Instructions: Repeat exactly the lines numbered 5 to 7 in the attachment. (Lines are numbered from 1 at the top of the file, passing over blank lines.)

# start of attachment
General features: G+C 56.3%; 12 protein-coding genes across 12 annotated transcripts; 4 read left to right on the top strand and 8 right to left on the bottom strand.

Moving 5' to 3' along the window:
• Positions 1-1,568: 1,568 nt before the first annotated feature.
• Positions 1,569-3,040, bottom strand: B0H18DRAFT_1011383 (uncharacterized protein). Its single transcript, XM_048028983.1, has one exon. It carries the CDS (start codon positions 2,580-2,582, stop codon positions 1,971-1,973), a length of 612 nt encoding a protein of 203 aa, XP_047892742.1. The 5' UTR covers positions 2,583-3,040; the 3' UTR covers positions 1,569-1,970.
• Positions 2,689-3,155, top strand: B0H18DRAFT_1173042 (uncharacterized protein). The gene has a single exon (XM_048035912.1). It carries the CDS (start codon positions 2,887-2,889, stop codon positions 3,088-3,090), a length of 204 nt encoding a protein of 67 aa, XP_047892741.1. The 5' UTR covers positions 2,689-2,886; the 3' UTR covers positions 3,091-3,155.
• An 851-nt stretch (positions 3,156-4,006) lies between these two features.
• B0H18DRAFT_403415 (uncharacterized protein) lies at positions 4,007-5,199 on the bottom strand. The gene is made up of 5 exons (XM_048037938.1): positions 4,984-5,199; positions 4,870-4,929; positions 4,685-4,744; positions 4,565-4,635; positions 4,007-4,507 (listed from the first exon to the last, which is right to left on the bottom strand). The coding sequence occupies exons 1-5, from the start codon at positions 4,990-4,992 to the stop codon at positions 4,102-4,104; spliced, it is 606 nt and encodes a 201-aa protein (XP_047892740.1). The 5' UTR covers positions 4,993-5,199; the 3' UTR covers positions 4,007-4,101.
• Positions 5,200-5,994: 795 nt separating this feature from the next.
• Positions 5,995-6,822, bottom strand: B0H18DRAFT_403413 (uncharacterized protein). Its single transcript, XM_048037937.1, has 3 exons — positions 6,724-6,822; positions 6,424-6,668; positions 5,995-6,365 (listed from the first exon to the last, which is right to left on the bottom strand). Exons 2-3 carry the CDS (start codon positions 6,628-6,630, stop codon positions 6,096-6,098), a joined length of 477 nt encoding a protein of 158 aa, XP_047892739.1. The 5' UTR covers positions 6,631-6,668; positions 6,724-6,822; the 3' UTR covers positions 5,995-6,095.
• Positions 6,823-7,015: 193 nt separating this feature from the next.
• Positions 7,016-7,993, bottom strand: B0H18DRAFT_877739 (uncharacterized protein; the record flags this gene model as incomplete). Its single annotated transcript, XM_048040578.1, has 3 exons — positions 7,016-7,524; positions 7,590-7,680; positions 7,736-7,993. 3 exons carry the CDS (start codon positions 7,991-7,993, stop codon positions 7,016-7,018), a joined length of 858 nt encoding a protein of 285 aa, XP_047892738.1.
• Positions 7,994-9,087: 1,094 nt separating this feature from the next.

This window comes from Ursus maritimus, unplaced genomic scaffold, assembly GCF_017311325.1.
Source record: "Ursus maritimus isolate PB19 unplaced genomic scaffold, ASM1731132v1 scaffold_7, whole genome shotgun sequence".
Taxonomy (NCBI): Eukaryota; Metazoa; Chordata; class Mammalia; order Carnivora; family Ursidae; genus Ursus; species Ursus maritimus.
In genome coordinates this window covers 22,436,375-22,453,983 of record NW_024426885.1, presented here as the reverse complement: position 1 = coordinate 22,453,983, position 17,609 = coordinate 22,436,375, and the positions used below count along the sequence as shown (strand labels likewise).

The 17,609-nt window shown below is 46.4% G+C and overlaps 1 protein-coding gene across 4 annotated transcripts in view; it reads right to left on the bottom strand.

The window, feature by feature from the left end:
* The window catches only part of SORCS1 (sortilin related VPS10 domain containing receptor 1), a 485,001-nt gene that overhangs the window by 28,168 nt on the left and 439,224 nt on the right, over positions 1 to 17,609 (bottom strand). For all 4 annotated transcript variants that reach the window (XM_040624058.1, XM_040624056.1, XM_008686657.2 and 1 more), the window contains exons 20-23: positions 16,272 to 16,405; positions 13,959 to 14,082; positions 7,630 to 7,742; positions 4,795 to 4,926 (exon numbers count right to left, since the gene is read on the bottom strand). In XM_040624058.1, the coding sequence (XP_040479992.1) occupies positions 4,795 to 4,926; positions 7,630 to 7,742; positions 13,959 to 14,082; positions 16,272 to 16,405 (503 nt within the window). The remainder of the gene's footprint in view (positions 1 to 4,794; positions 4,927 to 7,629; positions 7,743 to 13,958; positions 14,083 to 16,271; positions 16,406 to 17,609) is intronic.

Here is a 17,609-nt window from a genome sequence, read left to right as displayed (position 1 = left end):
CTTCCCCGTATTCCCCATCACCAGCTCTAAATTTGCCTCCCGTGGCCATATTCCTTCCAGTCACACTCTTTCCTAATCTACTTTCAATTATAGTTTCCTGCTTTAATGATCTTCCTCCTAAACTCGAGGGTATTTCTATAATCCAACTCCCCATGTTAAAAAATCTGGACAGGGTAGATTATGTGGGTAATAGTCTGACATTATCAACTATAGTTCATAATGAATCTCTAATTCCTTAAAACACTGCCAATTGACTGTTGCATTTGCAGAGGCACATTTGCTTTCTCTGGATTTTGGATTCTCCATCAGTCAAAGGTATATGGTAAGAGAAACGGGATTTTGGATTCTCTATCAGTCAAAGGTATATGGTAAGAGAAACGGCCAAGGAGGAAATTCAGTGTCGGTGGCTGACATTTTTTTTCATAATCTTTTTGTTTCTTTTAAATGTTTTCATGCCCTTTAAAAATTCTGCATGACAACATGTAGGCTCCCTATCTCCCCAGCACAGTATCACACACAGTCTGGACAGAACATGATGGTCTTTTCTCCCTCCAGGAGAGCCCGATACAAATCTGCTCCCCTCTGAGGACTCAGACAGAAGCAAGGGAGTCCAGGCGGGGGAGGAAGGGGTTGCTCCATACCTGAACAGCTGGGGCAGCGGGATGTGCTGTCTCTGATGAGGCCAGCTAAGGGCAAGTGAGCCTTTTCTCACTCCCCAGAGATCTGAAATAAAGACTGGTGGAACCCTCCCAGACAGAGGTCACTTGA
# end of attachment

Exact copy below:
• Positions 2,689-3,155, top strand: B0H18DRAFT_1173042 (uncharacterized protein). The gene has a single exon (XM_048035912.1). It carries the CDS (start codon positions 2,887-2,889, stop codon positions 3,088-3,090), a length of 204 nt encoding a protein of 67 aa, XP_047892741.1. The 5' UTR covers positions 2,689-2,886; the 3' UTR covers positions 3,091-3,155.
• An 851-nt stretch (positions 3,156-4,006) lies between these two features.
• B0H18DRAFT_403415 (uncharacterized protein) lies at positions 4,007-5,199 on the bottom strand. The gene is made up of 5 exons (XM_048037938.1): positions 4,984-5,199; positions 4,870-4,929; positions 4,685-4,744; positions 4,565-4,635; positions 4,007-4,507 (listed from the first exon to the last, which is right to left on the bottom strand). The coding sequence occupies exons 1-5, from the start codon at positions 4,990-4,992 to the stop codon at positions 4,102-4,104; spliced, it is 606 nt and encodes a 201-aa protein (XP_047892740.1). The 5' UTR covers positions 4,993-5,199; the 3' UTR covers positions 4,007-4,101.